The Ode: Miramax Films

The legendary studio had its best years after founders Harvey and Bob Weinstein sold it to Disney. Too bad they didn't stick around to run it.

Miramax was born to sibling rock concert promoters Harvey and Bob Weinstein in 1979 in Buffalo, N.Y. Named for their parents Miriam and Max, the motion picture production and distribution company flourished as the brothers developed a knack for acquiring foreign films and reworking them to suit the sensibilities of American audiences.

Some say that if Hollywood ever begat an original idea, it would die from loneliness. Yet unique concepts thrived at Miramax. The Weinsteins were adept at launching low-budget vehicles to critical acclaim, establishing themselves with the 1989 release of Steven Soderbergh’s breakthrough sex, lies and videotape – a film credited with touching off the independent film boom of the following decade. Miramax went on to launch the careers of other noted directors, including Kevin Smith and Quentin Tarantino. It aggressively courted accolades at the Academy Awards, successfully marrying them with its distribution strategies whenever possible.

The brothers sold their studio in mid-1993 for US$80 million to the world’s largest entertainment company, the Walt Disney Co. They stayed aboard, setting the stage both for Miramax’s golden age and, arguably,its eventual decline. Between 1992 and 2002, the studio garnered 13 best-film nominations at the Oscars. Commercial triumphs included Pulp Fiction (above), The English Patient, Shakespeare in Love and Good Will Hunting. The tail end of that productive period brought the fantastically lucrative Chicago, which earned more than $300 million at the box office.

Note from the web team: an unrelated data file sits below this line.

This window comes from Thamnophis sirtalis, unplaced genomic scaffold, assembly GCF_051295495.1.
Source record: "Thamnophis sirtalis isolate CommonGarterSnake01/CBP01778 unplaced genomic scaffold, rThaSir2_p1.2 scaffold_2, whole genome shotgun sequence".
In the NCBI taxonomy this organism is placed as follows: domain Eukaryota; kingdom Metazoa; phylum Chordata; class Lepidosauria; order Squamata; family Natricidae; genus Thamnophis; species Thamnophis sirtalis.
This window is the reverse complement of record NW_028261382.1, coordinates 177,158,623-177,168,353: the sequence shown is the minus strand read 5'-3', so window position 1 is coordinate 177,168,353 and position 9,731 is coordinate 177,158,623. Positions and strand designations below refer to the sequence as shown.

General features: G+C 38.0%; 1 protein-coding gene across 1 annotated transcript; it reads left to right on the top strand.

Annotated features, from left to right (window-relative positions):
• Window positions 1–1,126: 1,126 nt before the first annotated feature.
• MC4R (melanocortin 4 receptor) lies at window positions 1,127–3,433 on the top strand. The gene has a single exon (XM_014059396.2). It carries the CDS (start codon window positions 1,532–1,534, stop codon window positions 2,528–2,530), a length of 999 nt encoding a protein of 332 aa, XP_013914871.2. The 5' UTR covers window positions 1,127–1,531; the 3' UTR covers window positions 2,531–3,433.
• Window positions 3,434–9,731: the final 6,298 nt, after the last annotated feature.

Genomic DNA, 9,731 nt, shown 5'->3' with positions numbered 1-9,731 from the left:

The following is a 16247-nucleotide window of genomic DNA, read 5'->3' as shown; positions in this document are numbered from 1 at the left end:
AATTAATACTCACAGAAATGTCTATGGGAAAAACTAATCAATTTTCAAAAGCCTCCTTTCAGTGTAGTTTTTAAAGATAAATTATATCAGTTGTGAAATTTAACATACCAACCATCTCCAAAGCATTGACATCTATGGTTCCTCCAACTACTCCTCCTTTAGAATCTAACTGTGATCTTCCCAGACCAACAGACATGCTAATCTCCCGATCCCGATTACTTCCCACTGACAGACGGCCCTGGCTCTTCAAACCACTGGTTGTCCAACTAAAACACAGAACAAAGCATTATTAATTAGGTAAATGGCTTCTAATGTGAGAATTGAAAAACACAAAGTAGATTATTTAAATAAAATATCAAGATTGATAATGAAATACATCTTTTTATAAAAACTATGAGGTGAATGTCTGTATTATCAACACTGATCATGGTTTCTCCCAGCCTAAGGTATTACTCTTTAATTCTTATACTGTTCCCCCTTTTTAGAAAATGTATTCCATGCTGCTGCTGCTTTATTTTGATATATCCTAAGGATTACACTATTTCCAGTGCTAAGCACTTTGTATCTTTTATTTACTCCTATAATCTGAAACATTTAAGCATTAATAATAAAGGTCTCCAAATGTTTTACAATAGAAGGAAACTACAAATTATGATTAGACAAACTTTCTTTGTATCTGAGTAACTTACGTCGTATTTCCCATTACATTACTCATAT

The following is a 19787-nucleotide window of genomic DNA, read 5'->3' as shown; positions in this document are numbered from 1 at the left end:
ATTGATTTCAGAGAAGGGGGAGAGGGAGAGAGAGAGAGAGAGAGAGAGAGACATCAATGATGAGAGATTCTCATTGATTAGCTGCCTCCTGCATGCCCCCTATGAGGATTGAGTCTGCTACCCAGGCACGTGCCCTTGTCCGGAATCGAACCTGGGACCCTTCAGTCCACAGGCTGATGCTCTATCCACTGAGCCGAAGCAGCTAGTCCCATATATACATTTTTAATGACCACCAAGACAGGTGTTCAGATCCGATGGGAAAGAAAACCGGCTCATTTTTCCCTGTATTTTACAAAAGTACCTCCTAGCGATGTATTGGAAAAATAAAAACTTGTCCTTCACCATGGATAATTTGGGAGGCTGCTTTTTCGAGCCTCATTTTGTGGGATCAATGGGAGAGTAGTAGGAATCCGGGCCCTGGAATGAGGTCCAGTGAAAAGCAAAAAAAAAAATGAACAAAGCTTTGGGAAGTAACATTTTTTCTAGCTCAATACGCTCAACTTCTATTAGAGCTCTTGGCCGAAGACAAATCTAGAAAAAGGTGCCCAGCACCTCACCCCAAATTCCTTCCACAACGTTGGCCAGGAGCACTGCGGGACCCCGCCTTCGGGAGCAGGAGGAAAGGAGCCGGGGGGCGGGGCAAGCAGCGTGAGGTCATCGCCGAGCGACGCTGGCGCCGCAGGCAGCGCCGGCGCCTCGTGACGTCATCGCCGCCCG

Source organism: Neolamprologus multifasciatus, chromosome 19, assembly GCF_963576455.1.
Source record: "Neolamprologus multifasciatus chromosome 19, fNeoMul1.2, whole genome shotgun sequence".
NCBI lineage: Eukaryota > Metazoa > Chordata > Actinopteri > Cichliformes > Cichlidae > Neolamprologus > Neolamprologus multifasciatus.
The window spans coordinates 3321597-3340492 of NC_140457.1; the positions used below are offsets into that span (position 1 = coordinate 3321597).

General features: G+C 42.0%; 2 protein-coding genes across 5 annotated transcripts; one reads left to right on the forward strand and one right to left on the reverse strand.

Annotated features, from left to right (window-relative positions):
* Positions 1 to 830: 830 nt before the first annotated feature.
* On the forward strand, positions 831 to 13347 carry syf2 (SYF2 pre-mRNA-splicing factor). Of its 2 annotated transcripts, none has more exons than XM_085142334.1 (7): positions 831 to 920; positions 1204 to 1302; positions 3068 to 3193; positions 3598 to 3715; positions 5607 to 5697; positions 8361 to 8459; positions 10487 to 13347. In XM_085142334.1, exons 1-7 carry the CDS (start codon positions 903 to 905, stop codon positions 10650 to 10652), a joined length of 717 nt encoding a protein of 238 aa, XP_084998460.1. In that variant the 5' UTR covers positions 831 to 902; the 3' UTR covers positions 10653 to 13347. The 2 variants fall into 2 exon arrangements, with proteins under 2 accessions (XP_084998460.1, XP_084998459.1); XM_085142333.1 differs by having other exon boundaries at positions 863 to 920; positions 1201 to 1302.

In its best years, Miramax commanded more than 500 employees and an annual production budget of US$700 million (while also, admittedly, unleashing some unpopular efforts such as The Human Stain and Cold Mountain). The studio generally achieved commercial success, but the Weinsteins chafed under Disney’s ownership, arguing frequently over financial and creative control. By early 2005, the parties reached a “mutual agreement” to part ways. The brothers shuffled off to found the Weinstein Co., while Miramax was merged into Disney’s other studio operations.

Under the control of Disney veteran Daniel Battsek, Miramax continued to produce inexpensive but worthy titles like No Country For Old Men and The Queen for a while. But clever specialty films do not often deliver the box-office returns necessary to justify their high marketing costs. Meanwhile, stdios grappled with plunging DVD revenues as piracy and downloading cut into revenues.

In response to such forces, Disney shrank its film-productions arm to focus on family-oriented titles – concepts at little risk of dying from loneliness. It relocated much of Miramax’s operations from New York to Los Angeles, and slashed its production budget and output. “The reality is that film doesn’t matter nearly as much to the stocks of media conglomerates as it previously had,” wrote Barclays Capital analysts Anthony DiClemente and George Hawkey in a report earlier this year.

Last year, Disney embarked on a bloody restructuring resembling a low-budget slasher flick; Miramax lost most of its staff in October, and Battsek announced his departure at the end of that month. On Jan. 27, 2010, to the surprise of virtually no one, industry publication The Wrap reported Miramax’s demise. Its New York and Los Angeles studios would close, the publication reported, turfing 80 from their jobs. Media reports claimed Disney put Miramax’s catalogue and storied nameplate up for sale. Harvey Weinstein expressed interest in the latter. “There isn’t much in the world that would make our 83-year-old mother happier,” he said in a statement.